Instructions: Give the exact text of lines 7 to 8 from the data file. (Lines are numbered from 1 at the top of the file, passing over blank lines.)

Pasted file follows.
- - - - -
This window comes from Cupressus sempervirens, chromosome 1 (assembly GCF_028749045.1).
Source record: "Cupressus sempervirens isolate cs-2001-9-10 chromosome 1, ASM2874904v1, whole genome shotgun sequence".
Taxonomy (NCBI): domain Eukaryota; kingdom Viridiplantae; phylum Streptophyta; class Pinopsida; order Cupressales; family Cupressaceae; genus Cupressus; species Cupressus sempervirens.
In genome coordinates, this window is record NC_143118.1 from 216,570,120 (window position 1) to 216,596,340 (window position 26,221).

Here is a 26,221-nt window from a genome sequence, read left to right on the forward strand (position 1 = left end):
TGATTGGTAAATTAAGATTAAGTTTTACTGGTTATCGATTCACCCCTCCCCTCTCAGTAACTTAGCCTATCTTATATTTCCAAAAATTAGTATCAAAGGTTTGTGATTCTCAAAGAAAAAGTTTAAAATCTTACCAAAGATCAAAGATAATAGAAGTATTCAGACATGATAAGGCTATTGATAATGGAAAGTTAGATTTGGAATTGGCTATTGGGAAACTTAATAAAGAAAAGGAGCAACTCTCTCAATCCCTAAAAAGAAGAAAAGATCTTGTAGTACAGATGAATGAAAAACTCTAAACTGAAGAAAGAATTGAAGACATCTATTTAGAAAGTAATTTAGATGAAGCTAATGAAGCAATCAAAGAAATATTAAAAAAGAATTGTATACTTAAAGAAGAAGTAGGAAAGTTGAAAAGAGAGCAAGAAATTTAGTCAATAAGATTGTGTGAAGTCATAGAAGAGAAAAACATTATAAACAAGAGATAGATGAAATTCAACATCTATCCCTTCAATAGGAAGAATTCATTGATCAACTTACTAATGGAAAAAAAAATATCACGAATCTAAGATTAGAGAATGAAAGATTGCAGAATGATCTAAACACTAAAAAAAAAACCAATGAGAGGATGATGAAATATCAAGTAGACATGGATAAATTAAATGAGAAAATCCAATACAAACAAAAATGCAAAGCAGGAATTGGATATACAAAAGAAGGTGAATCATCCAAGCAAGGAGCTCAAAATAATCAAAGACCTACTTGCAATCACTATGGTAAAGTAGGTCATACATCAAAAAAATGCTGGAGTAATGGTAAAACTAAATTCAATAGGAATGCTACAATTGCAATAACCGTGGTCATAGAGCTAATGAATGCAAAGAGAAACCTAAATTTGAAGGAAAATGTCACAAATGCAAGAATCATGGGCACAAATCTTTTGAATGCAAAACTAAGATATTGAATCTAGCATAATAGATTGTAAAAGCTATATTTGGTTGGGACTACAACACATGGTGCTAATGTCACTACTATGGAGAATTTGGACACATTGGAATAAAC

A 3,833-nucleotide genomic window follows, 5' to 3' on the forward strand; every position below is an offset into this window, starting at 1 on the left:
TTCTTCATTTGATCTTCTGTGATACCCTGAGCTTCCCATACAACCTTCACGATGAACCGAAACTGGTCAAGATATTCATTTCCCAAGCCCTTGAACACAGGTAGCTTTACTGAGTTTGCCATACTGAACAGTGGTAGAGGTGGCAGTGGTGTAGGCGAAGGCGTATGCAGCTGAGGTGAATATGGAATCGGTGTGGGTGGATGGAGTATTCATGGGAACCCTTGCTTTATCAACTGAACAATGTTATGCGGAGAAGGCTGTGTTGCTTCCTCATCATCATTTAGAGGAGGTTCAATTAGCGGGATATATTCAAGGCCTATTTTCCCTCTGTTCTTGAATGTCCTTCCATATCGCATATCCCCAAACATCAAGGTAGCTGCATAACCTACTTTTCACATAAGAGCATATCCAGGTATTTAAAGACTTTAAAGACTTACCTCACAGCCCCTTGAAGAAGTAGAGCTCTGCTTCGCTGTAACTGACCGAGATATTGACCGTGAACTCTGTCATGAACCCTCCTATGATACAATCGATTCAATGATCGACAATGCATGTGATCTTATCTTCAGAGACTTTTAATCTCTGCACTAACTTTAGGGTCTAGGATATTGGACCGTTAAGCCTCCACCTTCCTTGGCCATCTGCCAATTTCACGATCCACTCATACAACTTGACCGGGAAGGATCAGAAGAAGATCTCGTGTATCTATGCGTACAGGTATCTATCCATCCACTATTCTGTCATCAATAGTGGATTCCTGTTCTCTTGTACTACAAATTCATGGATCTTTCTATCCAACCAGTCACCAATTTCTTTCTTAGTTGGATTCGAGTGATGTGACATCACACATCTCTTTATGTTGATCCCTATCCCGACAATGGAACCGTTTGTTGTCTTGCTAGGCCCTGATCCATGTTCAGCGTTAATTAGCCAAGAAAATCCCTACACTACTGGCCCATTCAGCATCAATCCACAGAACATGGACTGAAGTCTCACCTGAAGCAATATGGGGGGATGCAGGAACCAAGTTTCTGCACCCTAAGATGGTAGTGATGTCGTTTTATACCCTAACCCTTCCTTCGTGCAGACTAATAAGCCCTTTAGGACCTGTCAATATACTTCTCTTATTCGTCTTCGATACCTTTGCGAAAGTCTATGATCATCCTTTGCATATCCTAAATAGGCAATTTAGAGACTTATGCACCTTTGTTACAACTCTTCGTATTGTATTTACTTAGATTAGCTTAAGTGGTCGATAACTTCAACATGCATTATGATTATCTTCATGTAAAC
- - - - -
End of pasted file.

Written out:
A 3,833-nucleotide genomic window follows, 5' to 3' on the forward strand; every position below is an offset into this window, starting at 1 on the left:
TTCTTCATTTGATCTTCTGTGATACCCTGAGCTTCCCATACAACCTTCACGATGAACCGAAACTGGTCAAGATATTCATTTCCCAAGCCCTTGAACACAGGTAGCTTTACTGAGTTTGCCATACTGAACAGTGGTAGAGGTGGCAGTGGTGTAGGCGAAGGCGTATGCAGCTGAGGTGAATATGGAATCGGTGTGGGTGGATGGAGTATTCATGGGAACCCTTGCTTTATCAACTGAACAATGTTATGCGGAGAAGGCTGTGTTGCTTCCTCATCATCATTTAGAGGAGGTTCAATTAGCGGGATATATTCAAGGCCTATTTTCCCTCTGTTCTTGAATGTCCTTCCATATCGCATATCCCCAAACATCAAGGTAGCTGCATAACCTACTTTTCACATAAGAGCATATCCAGGTATTTAAAGACTTTAAAGACTTACCTCACAGCCCCTTGAAGAAGTAGAGCTCTGCTTCGCTGTAACTGACCGAGATATTGACCGTGAACTCTGTCATGAACCCTCCTATGATACAATCGATTCAATGATCGACAATGCATGTGATCTTATCTTCAGAGACTTTTAATCTCTGCACTAACTTTAGGGTCTAGGATATTGGACCGTTAAGCCTCCACCTTCCTTGGCCATCTGCCAATTTCACGATCCACTCATACAACTTGACCGGGAAGGATCAGAAGAAGATCTCGTGTATCTATGCGTACAGGTATCTATCCATCCACTATTCTGTCATCAATAGTGGATTCCTGTTCTCTTGTACTACAAATTCATGGATCTTTCTATCCAACCAGTCACCAATTTCTTTCTTAGTTGGATTCGAGTGATGTGACATCACACATCTCTTTATGTTGATCCCTATCCCGACAATGGAACCGTTTGTTGTCTTGCTAGGCCCTGATCCATGTTCAGCGTTAATTAGCCAAGAAAATCCCTACACTACTGGCCCATTCAGCATCAATCCACAGAACATGGACTGAAGTCTCACCTGAAGCAATATGGGGGGATGCAGGAACCAAGTTTCTGCACCCTAAGATGGTAGTGATGTCGTTTTATACCCTAACCCTTCCTTCGTGCAGACTAATAAGCCCTTTAGGACCTGTCAATATACTTCTCTTATTCGTCTTCGATACCTTTGCGAAAGTCTATGATCATCCTTTGCATATCCTAAATAGGCAATTTAGAGACTTATGCACCTTTGTTACAACTCTTCGTATTGTATTTACTTAGATTAGCTTAAGTGGTCGATAACTTCAACATGCATTATGATTATCTTCATGTAAAC